Office: Leasing continued to remain stable in the Hyderabad office market. However, most of these leases were space consolidations. There were no new office project completions in June. Rents and capital values mostly remained stable. As leasable SEZ space has been quickly decreasing in the city, developers have increased rents in SEZ properties in Hitec City and Gachibowli.
Retail: Demand for retail space on high streets continued to remain strong during the month. Malls witnessed slow leasing activity while vacancies remained stable as the malls are mostly fully occupied. Rents increased nominally given growing demand at a few high-street locations. Mall rentals remained stable due to less leasable space.
Residential: Residential sales continued to improve in the city, although at a modest pace. Rents increased nominally in a few precincts such as Hitec City and Kukatpally. Capital values remained stable across the city, except for projects that were in their final stages of completion. New launches in the market were priced higher than the average market price.

Office: Demand continued to remain strong, boosted by an increased number of enquiries. Vacancy rates witnessed a marginal dip in June across all sub-markets, barring Rajarhat. Rents and capital values witnessed a marginal upswing in a few sub-markets.
Retail: Demand maintained momentum in the month of June. Vacancy rates in malls dipped marginally. No new malls were completed during the month and malls rents and capital values remained stable due to restrictive activities.
Residential: Demand for residential units remained stable over the month. Rents and capital values witnessed a marginal upswing across most sub-markets in June.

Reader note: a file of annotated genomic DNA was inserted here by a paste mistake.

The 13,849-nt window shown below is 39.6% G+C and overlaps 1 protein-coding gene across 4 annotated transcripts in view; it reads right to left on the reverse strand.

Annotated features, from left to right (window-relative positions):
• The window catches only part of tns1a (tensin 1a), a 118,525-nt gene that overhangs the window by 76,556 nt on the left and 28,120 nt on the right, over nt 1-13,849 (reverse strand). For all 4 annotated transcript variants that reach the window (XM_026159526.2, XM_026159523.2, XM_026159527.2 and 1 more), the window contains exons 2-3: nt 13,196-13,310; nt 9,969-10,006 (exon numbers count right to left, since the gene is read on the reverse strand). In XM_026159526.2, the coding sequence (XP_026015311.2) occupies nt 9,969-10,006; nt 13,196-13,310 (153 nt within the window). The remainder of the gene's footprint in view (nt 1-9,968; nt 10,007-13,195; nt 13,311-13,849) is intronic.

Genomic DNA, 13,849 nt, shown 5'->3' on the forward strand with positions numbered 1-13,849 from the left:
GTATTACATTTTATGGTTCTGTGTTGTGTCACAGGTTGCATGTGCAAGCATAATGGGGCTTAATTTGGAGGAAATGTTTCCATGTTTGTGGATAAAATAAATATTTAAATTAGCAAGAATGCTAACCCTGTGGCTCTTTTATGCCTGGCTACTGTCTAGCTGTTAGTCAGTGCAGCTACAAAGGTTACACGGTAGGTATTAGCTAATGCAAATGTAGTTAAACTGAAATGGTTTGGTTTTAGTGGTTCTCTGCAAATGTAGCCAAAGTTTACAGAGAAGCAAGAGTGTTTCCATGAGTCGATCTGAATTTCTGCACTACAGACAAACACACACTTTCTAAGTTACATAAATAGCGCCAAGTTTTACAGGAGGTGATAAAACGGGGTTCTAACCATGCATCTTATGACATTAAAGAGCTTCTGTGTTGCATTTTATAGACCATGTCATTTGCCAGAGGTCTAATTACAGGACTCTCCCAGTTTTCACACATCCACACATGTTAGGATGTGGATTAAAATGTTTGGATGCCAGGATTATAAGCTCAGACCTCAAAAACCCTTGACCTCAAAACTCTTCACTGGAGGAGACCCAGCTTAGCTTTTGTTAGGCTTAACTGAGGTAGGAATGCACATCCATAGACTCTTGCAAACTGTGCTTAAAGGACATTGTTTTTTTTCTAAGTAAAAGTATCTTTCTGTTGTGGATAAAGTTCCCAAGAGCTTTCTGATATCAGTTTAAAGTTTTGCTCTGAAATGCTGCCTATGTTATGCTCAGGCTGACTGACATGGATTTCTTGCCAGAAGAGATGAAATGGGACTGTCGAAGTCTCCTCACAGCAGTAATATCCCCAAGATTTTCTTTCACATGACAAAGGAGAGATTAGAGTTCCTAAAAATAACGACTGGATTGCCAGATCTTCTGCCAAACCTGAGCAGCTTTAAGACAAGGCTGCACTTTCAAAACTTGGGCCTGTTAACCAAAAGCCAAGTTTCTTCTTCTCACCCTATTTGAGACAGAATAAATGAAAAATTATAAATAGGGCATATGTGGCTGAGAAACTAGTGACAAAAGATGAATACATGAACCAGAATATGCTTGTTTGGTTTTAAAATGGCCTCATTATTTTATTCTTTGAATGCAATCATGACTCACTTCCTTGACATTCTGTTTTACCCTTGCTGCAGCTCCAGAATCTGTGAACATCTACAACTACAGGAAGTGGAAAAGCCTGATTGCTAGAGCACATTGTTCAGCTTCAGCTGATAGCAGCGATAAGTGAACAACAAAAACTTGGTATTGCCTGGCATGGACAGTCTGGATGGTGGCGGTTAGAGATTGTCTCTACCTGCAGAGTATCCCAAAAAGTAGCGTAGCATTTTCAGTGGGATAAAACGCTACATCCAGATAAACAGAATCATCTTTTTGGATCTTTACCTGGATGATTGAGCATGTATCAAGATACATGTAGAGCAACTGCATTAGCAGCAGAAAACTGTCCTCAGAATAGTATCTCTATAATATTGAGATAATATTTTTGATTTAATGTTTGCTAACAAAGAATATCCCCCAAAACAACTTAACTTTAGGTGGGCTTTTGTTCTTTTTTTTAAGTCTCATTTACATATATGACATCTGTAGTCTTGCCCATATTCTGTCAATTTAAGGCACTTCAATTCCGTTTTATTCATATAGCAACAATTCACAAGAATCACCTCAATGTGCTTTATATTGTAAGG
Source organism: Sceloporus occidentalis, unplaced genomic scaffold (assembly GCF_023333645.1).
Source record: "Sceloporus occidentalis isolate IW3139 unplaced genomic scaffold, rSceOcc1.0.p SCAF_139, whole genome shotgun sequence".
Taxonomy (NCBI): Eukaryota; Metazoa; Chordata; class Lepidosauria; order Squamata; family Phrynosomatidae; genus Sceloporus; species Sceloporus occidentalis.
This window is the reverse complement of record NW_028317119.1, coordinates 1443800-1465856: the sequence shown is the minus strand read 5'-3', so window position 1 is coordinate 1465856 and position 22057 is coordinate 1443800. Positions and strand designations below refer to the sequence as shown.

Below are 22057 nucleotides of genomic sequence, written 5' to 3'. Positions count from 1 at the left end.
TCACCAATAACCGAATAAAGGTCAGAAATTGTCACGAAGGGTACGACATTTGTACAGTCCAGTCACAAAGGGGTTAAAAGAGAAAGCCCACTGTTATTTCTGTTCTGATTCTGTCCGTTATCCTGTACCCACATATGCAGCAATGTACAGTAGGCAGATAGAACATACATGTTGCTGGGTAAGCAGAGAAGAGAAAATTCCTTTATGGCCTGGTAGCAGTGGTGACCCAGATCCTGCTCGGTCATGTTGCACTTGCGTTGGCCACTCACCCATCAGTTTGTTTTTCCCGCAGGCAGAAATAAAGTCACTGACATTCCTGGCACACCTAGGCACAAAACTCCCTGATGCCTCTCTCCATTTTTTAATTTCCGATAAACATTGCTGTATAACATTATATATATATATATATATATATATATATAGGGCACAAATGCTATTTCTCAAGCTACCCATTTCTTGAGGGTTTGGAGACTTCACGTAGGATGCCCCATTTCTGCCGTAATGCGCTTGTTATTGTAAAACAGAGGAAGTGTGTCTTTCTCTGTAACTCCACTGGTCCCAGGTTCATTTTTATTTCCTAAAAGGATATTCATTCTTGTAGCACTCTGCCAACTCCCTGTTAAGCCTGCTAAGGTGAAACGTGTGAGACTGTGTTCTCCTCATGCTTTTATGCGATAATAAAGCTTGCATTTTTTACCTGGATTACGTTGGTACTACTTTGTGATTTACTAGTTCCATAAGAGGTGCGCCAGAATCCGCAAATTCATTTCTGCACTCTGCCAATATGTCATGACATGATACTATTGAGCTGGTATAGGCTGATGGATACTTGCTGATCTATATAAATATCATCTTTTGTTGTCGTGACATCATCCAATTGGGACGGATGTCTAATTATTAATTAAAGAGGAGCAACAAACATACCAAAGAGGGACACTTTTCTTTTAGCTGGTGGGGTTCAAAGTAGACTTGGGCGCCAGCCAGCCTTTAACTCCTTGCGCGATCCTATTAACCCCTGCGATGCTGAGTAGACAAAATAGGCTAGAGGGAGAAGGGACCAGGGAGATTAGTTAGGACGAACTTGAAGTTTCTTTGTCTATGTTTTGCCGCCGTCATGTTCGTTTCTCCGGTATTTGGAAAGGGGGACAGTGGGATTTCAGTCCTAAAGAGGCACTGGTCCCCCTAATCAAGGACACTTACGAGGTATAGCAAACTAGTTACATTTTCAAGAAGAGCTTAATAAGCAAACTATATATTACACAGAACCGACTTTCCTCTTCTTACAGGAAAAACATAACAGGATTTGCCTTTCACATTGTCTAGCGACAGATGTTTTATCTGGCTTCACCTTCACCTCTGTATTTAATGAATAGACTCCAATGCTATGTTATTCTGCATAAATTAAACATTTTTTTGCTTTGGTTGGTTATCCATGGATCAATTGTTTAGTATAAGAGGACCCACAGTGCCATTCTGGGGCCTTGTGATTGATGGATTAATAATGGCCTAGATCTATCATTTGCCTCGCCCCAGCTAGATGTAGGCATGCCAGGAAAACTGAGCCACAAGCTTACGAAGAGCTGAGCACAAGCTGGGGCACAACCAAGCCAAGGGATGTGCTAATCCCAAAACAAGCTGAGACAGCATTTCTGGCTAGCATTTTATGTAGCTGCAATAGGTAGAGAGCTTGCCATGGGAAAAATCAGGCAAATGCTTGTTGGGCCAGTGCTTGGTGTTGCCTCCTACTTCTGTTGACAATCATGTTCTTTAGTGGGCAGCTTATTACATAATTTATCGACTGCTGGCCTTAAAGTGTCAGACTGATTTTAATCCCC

Office: Office leasing continued to be moderate on the back of stable office space demand in Mumbai during June. Despite there being few new completions during the month, the vacancy rate inched up marginally as compared to previous month’s levels. Moderate pre-commitments in new completions during the month were one of the reasons for this trend. Rents and capital values continued to remain stable in most office buildings in Mumbai. This was largely due to developers encouraging cautious occupiers to execute their real estate plans, amidst uncertain global macro-economic conditions.
Retail: Due to lack of quality malls in the city, retailers’ demands seemed to be polarised towards stand-alone formats, high streets and mixed-use developments. Preleasing activity also rose marginally during the month for the aforementioned reason. Vacancy decreased slightly with no new mall completions in June. There was a borderline increase in rents in the prime retail sub-markets of Mumbai. Capital values also witnessed a revival in some select precincts such as Lower Parel and Malad given a healthy leasing activity in the upcoming malls at these locations.
Residential: Residential sales declined in June primarily in the luxury segment. Select locations in the Navi Mumbai sub-market recorded an increase in rents while the rest of the residential real estate market in Mumbai remained stable. Capital values also remained stable during the month, except in areas such as Kharghar, where they rose marginally.

Office: Demand for office space remained buoyant in June. A majority of transactions were concluded in the eastern part of Pune. Rents and capital values rose in select sub-markets such as Hinjewadi and Hadapsar, which witnessed very low vacancy in most buildings.